May 26: From the Barbadoes Times — “Much as we may boast of our military and naval supremacy and glory, the late contest with America has terminated in a manner if not to lower the eminent opinion entertained of us by other nations, at least to exalt the character of the U. States and remove from the minds of many prejudiced Europeans, that contempt formerly felt for the imbecility of this infant government.”–Raleigh Register, May 26, 1815

May 27: From New York — “The Bourbon Flag, has this day been struck, and Bonaparte’s Tri-colored flag displayed on board the French Frigate L’Harmoine now in this port. A French national salute was fired on the occasion. This measure, it is said, has been adopted by order of the French Consul.”–New York Spectator, May 27, 1815

May 27: From New York — “Two American 74’s and two frigates, half manned, are shortly expected at Plymouth, to complete their crews from the American prisoners of war at Dartmouth [Nova Scotia], and then to sail against the freebooters on the coast of Barbary.”–New York Spectator, May 27, 1815

May 27: From Richmond, advertisement — “WESTOVER. ** The sale of Westover, and the few Negroes attached to it, is necessarily postponed until further notice.” Richard W Byrd, ex’or. of Wm. Byrd, dec’d.”–Richmond Enquirer, May 27, 1815

May 29: From Augusta — “By a gentleman lately from the [Creek] agency we learn, that they have driven back the commissioners who were proceeding to run the line–driven off the settlers on the Alabama–declared that all travelling through their country by white persons should be put a stop to, & declared that their boundaries should remain as they were in 1811.”–Kentucky Gazette, July 3, 1815

May 29: From New York –“A piece of land near the battery in New-York which was recently bought of the state by the corporation of the city, for $50,000, has lately been sold in 17 building lots, for $158,200.”–Boston Daily Advertiser, May 29, 1815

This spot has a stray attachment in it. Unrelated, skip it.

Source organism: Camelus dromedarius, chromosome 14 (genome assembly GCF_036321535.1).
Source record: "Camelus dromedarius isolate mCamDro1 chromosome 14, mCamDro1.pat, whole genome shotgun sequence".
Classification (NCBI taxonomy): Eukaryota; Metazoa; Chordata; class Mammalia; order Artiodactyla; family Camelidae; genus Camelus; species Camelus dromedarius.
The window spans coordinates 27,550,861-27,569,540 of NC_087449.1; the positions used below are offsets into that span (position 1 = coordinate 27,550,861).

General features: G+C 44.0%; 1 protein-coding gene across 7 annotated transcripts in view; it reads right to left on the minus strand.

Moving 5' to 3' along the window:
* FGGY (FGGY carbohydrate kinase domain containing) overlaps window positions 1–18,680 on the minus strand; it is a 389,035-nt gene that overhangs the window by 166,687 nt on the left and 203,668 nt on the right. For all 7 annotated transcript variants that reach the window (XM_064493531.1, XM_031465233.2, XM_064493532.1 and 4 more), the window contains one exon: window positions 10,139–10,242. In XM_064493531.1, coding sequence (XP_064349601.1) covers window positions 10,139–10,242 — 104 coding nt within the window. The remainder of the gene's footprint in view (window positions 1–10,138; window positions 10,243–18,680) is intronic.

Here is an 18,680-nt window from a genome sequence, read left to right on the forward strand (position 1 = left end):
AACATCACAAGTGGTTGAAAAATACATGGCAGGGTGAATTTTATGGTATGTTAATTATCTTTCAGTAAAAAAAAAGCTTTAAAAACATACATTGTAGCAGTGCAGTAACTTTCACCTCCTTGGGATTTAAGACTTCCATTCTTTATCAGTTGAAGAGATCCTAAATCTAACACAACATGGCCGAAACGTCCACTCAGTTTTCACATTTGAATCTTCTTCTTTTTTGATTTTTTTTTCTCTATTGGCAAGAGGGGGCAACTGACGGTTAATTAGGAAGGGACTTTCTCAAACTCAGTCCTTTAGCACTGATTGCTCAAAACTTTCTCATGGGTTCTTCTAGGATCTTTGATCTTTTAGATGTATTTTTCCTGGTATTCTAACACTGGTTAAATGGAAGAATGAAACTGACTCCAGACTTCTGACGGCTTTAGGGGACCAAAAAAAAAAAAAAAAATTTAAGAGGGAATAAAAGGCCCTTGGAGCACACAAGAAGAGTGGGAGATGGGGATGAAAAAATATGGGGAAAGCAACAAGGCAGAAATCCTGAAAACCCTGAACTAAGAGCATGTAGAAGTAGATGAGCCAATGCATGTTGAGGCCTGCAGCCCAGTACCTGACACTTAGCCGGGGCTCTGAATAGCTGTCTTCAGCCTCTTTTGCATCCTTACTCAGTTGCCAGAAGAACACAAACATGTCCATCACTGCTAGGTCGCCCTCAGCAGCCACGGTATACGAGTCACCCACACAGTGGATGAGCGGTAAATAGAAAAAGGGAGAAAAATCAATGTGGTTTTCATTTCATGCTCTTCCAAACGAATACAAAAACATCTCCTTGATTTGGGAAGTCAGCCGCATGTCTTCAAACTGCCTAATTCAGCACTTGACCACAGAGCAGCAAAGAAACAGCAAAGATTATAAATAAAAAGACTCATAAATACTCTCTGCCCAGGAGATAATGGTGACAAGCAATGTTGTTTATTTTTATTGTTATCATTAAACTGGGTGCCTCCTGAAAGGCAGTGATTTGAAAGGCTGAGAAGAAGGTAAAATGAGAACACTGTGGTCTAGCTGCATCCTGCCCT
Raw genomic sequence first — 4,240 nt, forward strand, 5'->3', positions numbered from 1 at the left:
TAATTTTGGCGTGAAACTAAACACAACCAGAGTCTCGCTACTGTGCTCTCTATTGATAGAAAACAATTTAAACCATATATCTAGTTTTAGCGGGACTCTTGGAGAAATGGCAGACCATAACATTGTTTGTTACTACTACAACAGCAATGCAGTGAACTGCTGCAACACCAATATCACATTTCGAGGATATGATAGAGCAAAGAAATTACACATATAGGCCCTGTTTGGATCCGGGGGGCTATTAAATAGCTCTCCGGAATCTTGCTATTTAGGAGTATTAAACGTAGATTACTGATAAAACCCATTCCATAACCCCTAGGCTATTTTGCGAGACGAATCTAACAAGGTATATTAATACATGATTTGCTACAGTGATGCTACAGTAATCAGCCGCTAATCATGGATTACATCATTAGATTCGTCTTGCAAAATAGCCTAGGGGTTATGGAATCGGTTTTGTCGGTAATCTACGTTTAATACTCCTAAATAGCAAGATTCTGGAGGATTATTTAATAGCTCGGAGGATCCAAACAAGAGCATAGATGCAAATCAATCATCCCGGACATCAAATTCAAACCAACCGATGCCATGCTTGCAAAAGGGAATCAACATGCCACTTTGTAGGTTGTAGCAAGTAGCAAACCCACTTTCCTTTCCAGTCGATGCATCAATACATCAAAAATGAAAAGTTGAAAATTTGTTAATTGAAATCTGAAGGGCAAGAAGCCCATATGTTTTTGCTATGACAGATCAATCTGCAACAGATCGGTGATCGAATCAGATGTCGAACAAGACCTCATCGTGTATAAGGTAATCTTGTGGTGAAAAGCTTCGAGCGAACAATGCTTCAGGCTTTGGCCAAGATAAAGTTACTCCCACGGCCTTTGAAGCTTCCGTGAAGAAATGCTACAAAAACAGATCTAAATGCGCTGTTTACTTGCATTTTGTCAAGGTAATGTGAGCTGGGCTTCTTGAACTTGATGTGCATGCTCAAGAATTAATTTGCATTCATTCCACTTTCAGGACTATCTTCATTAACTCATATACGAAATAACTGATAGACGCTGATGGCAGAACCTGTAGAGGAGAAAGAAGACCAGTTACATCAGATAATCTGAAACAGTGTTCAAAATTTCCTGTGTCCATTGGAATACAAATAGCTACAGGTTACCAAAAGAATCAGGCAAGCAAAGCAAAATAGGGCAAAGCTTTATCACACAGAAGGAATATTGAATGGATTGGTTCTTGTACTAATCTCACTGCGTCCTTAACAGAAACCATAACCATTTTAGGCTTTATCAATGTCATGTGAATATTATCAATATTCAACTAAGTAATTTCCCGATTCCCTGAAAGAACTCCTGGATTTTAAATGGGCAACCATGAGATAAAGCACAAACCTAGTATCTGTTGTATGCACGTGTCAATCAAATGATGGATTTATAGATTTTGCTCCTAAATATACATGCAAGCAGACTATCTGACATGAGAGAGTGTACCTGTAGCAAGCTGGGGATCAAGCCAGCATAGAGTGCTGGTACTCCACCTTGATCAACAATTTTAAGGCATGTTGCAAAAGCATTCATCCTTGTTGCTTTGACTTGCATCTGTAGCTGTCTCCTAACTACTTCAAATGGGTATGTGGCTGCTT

May 30: From a letter from a Baltimorean dated Funchal, Madeira — “At Mr. ______’s table yesterday, amongst many toasts, that gentleman gave, & we had the pleasure of drinking, ‘The commander of Fort M’Henry,’ in thirty years old Madeira; from which you will infer, that a knowledge of the manly defence of that post is not confined to an ordinary space.”–Providence Patriot, July 22, 1815

May 31: From New Orleans, A REGULAR MAIL! — “We received by Monday’s mail a National Intelligencer of the 24th July, eighteen hundred and thirteen, which Mr. Brown, one of our Senators in Congress had been so kind as to send us under cover. Several individuals of this city, occupying offices under the general government, as well as a number of our mercantile friends, received by the preceding mail letters of 1813 and 14.”–New York Spectator, July 8, 1815

May 31: From Milledgeville — “We understand that the 8th regiment under the command of col. Jacks, is ordered to attend the U. States commissioners, who will shortly commence running the boundary line as designated in Jackson’s treaty. This measure of precaution is deemed necessary in consequence of the hostile threats of the Lower Creeks, who appear determined to oppose the commissioners in the prosecution of their labors.”--Aurora, June 17, 1815

About the Author

Mary Bowden is a researcher working at the Texas Collections Deposit Library at the University of Texas. A little-known but invaluable treasure of U.S. history and the history of American journalism is archived in the collection of bound United States’ Newspapers at the University of Texas at Austin. The collection began more than a century ago and has been stored in recent years in the Texas Collections Deposit Library on the campus of the University of Texas. The sizeable archive is currently in the early stages of being digitized before being moved to a more climate-controlled environment at the J.J. Pickle Research Campus of the University, on the north side of Austin.

Mary Bowden